existing for a million years, used, killed or accused,

you don't run with one earbud out, a knife in your pocket

mace on your keys, hands ready to claw and gouge,

you don't wonder if the noise is there to rape or murder or both

no one calls you silly when you're scared 

or pats you anywhere they can reach while you freeze

no one says I didn't mean anything by it 

as their eyes rove up and down you like hands


good girl is different than good guy but both are lies


I remind myself you aren't like that

and it's not your fault you don't understand

but after all the words I've spent telling you, all the breath I've lost, isn't it?



as the fingers squeeze and



I feel something crack more than I hear it,

fireworks rope and dance and skitter along the backs of my eyelids

please, I think, if I'm going to die, please let him leave me somewhere I am found

please do not let my mother be left with a great unknowing

I am certain of her in a way I am certain of nothing else

she would look for me till the end of the world



your mom dies and



relief flows 

like the settling of snow

after pulling your car 

to the side of a jagged road

but the guilt,

the guilt is electric



Kate LaDew is a graduate from the University of North Carolina at Greensboro with a BA in Studio Arts.  She resides in Graham, NC with her cats Charlie Chaplin and Janis Joplin.



Kirsty Niven 2 poems



Swan Maiden

His smile birthed a sort of unearthly glow,
outshining the moon and the streetlight,
radiating a snake-charming power.
Its illumination transformed everything;
a stone wall into a sky high turret,
an ugly duckling girl into a swan princess,
the trees surrounding them a wall of thorns.

The world paused in a rare moment of hush,
silence hung in the chilled night air
before the moon continued its orbit –
castles crumbling, fairytale feelings fucked.
Reality rushed back in, utterly unwanted.
Her ball gown vanished, her tiara gone;
still hypnotised, words caw from her swollen lips

not knowing that the moment was dead.



A Note From The Difficult One


I am ready if you are, to talk that is.
I am sorry that I fail to communicate,
that my words get lost in translation.
Exaggerations cloud what I mean,

turns of phrase tangled up in feeling.

In the past I have found it simple
to write essays, poems or even stories;
but speaking was never my forte,

reciting so far out of my comfort zone,
a mere regurgitation of the dictionary.

I’ve practiced in front of the mirror,
watching my face twist and contort along

as the words pour from my lips.
I’ve drafted and redrafted all night long,
as the rain trickles down the window.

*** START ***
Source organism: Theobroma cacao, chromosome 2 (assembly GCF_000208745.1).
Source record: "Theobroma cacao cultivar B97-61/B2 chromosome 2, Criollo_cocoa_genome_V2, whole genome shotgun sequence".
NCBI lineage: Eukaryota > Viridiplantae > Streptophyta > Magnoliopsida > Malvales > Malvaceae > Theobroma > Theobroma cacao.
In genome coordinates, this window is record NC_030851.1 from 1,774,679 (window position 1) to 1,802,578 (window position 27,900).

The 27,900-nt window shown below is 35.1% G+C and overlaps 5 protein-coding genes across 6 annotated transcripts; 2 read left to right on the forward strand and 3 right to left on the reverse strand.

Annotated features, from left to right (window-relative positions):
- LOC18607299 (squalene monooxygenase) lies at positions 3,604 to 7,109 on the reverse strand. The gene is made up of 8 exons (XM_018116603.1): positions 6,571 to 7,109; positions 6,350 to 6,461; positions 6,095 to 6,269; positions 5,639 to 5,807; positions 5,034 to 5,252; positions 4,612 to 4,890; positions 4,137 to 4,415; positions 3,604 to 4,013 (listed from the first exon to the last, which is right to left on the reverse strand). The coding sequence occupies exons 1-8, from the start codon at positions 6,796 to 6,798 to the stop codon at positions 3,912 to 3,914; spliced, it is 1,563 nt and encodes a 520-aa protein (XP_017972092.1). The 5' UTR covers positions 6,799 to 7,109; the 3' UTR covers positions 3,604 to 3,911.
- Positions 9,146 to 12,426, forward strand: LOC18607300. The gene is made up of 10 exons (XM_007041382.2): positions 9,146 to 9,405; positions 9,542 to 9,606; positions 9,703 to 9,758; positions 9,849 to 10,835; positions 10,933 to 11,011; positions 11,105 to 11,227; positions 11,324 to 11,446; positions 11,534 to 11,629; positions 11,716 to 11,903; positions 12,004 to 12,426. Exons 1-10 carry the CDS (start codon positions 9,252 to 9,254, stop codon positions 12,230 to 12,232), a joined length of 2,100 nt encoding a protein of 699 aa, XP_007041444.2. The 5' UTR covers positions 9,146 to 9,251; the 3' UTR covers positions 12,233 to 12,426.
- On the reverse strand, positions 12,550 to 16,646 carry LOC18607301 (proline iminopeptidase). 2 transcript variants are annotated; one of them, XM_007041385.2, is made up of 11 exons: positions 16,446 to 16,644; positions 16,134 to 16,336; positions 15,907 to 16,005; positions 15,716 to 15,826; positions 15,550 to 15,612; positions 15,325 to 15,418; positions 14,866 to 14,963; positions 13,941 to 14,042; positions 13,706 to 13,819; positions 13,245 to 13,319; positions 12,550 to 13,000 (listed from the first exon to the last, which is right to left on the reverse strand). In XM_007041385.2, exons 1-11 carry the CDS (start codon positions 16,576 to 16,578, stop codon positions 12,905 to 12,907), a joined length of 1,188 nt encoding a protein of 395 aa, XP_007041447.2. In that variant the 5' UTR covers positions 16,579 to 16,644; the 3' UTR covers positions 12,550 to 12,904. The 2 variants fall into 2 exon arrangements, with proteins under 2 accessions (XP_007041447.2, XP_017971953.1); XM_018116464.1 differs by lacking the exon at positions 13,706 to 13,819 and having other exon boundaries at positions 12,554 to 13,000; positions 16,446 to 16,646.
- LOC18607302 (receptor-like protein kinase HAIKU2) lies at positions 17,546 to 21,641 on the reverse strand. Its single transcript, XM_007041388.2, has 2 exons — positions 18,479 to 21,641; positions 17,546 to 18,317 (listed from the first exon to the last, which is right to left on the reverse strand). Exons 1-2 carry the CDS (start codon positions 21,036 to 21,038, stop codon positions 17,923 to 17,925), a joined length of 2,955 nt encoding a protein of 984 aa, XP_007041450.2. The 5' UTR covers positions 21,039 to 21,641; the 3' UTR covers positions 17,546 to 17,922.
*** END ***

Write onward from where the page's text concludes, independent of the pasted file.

I am ready if you are, to say what I mean.

The semantics are seeping forth,
a storm brewing, ready to be unleashed.
I promise there will be no argument,
and it will always end in I love you.


Kirsty A. Niven lives in Dundee, Scotland. Her writing has appeared in anthologies such as Landfall, A Prince Tribute and Of Burgers and Barrooms. She has also featured in several journals and magazines, including The Dawntreader, Cicada Magazine, Dundee Writes and Word Fountain. Kirsty's work can also be found online on sites such as Cultured Vultures, Atrium Poetry and Nine Muses Poetry."



Xe M. Sánchez 1 poem






Dellos entá camienten

que nun esisten les pantasmes.

Les pantasmes somos nos

cuandu naguamos

por facer aportar el pasáu

al presente con pallabres.

El pasáu namái ye eso,

pallabres que caltienen

el mesmu soníu

con un significáu estremáu.

El pasáu namai ye’l futuru

de los que nun tienen futuru.






Some still think

that ghosts do not exist.

We are the ghosts

when we want to bring

the past to the present

with words.

The past is only that,

words which preserve

the same sound

with a different meaning.

The past is only the future

of those who have no future.


Xe M. Sánchez was born in 1970 in Grau (Asturies, Spain). He received his Ph.D in History from the University of Oviedo in 2016, he is anthropologist, and he also studied Tourism and three masters. He has published in Asturian language Escorzobeyos (2002), Les fueyes tresmanaes d’Enol Xivares (2003), Toponimia de la parroquia de Sobrefoz. Ponga (2006), Llue, esi mundu paralelu  (2007), Les Erbíes del Diañu (E-book: 2013, Paperback: 2015), Cróniques de la Gandaya (E-book, 2013), El Cuadernu Prietu (2015), and several publications in journals and reviews in Asturies, USA, Portugal, France, Sweden, Scotland, Australia, South Africa, India, Italy, England, Canada, Reunion Island, China and Belgium.